more surface area in contact with the roller than with wire. The
amount of force needed to roll down the ingot is therefore greater.
Make sure your rolling mill is secured to the floor! You’ll find it
much easier, and safer.

Larry Seiger
JA Certified Master Bench Jeweler


#13

Anastasa; I started out with one of the economy mills. Cheap price and
wire and flat stock on one head. About a week after I bought it I was
trying to roll a large flat ingot and broke the frame of the mill. I
returned it to the dealer and got a replacement mill. A couple weeks
later and another large ingot and another broken mill. Again I
returned it to the dealer this time however I traded up to a double
mill of Italian make on a floor stand. The Italian mill cost me
$1,500.00 in 1984. I still use the same mill today and from looking at
the catalogue they still are about the same price. Considering
inflation and all They are a bargain. Go for a good Italian or Swiss
mill for my money. 16 years and still a great tool. Frank Goss


#14

Are there any rules of thumb about how often to anneal when rolling
and should I always put the metal through the same way (same side up,
same side forward)? Also I continue to make sure my rollers are
evenly alligned, yet when I am rolling a strip of 30gauge 18k down
further I seem to get a slight curve as it comes out.(I also try to
put it right down the middle.) Any other good rolling hints? Many
thanks again to all my teachers out there in the Land of Orchid. NET


#15

Net: for 14kt I can get about 3 rolls before I have to anneal and
don’t try to crunch it down in one huge bite that takes 20 men to turn
the crank, take small “bites.” With silver maybe 5-6 times. Roll a
piece of scrap silver through a couple times and try to bend it
slightly and you’ll feel it start to harden up. I have one of those
cheap Spanish mills and the metal usually curves coming out too, I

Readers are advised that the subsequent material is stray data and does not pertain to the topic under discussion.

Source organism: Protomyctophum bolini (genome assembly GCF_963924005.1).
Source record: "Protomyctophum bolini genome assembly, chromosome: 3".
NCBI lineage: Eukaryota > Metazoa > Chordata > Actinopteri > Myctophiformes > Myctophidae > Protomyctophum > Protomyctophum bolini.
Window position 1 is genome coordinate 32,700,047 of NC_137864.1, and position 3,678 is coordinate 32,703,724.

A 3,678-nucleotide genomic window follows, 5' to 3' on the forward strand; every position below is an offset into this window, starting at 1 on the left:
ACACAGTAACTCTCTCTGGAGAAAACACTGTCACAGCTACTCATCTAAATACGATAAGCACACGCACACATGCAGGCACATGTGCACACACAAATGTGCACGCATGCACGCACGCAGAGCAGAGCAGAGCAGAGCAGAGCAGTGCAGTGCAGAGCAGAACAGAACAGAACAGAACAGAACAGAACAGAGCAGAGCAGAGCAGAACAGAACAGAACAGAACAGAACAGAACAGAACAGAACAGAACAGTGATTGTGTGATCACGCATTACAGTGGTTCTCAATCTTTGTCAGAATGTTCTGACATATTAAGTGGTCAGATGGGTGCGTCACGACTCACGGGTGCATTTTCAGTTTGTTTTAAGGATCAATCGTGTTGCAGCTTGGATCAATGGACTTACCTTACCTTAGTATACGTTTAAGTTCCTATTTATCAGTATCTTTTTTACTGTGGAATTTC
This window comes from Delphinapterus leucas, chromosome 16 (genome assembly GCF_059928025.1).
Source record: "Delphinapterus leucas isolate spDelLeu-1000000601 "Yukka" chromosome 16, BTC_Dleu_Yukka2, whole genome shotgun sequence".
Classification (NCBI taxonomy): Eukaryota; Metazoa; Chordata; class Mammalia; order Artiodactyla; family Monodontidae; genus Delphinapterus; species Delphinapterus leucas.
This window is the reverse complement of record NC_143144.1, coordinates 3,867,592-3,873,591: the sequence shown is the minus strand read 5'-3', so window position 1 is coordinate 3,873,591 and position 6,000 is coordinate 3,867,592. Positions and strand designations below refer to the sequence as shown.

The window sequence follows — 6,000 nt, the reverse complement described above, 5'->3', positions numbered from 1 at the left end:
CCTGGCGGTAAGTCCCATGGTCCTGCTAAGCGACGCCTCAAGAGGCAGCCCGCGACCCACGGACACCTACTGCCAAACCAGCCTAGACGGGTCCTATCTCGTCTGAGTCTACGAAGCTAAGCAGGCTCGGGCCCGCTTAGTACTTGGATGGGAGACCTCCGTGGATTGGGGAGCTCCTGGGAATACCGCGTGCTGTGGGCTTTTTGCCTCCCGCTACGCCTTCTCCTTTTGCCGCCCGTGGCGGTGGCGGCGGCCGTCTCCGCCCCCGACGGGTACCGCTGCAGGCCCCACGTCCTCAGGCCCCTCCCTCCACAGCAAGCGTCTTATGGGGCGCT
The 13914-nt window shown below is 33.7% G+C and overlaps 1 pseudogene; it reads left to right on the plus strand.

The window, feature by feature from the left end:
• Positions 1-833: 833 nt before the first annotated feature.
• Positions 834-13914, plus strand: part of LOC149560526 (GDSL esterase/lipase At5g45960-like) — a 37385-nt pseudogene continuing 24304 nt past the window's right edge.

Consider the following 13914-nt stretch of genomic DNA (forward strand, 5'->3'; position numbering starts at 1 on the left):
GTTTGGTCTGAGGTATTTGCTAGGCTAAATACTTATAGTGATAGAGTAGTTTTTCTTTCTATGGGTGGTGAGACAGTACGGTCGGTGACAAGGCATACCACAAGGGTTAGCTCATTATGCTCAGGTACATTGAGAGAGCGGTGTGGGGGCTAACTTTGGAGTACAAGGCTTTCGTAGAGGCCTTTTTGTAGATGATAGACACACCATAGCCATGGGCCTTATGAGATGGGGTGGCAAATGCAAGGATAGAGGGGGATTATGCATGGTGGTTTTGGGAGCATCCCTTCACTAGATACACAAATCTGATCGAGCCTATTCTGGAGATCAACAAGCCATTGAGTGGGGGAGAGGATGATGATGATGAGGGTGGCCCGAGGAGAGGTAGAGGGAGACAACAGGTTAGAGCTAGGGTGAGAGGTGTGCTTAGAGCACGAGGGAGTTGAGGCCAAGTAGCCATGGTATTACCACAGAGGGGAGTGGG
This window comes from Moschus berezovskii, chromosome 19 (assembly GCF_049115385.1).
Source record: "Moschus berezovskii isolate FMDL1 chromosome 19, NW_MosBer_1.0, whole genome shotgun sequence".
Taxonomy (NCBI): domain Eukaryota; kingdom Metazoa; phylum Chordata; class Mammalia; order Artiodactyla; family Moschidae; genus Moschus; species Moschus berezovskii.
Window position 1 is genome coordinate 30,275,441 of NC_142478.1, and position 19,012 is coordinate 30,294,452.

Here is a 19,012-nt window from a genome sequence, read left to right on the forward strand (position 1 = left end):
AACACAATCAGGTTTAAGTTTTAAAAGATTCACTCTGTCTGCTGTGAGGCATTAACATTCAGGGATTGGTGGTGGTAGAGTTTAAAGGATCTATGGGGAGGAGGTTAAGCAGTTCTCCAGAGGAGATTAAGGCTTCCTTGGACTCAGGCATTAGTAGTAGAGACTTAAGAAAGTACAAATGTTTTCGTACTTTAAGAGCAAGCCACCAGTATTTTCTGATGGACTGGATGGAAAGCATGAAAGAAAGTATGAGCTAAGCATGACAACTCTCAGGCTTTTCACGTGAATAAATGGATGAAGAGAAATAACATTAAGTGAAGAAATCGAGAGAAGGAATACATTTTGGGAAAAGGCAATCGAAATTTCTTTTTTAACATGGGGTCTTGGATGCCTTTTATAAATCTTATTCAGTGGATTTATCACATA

wonder if this is normal but its always done that. I know with gold if
you run it back through again without tightening down the rollers on
the next pass it will sometimes straighten it out. With silver I flip
it over and sometimes even have to hand straighten it as it goes
through. Mostly I have to anneal and flatten on a bench block
afterwards. And yes you’re supposed to send it through the same end
first or at least always lengthwise. But as I said, for silver on the
last pass you can straighten it out too by turning it sideways and
going back through without tightening it down again if it will fit.
Its also great for making large flat pasta noodles but be sure to
spray som Pam on it first (yes, I’m kidding…) Dave


#16

Uneven rollers will cause metal to curve. Yet the most common reason
that metal curves it that it shifts while it is being rolled. Make
sure that the metal is held at 90 degrees as it goes through the
mill. Don’t let it veer off, waggle or enter at different angles.
If it does go through unevenly you will need to “steer” the metal
through as it goes through the roller. You can straighten out a
piece in this manner if you don’t let the curve get too severe. If
you find that it is too hard to control how the metal goes through
the mill, turn it over (going through in the same direction) each
alternative pass. I have found that the temper of the metal has less
to do with the curving problem that trying to roll the sheet too
quickly and losing control. You can pass metal through in opposite
and 90 degree directions as you roll it. I anneal metals at
different rates depending on the composition of the alloy and karat.
The general rule is to anneal after reaching 50 % deformation. A 2
inch 4mm rod is annealed when it reaches 3 in long or 2mm which ever
comes first. Some people anneal more often,espsecially when drawing
wire as it makes for easier pulling. Just be sure to pay attention
to the temperature of the metal and don’t over-heat. Nickel white
golds need more frequent annealing, silver less.

Larry Seiger


#17

Hello all!

There are tables in print in several of the jewelry books that
specify the percentages of rolling metal. Loaned out the book I was
just going to refer to! (Oppi Untracht’s first book) As I recall 14k
yellow will roll a maximum of 1.7, ie. an ingot one inch long can be
reduced in dimension and length increased to 1.1 inches before
cracking. It takes a fair amount of experience before you can know by
feel when to anneal. These tabulations can help you understand the
different karats’ and alloys malleability.

Using a one to one ratio mill gives one a good “feel” for when the
metal is work hardened. The gear reduction mills aid in reduced
effort, but you have to really pay attention to the feel so you don’t
over roll. Tim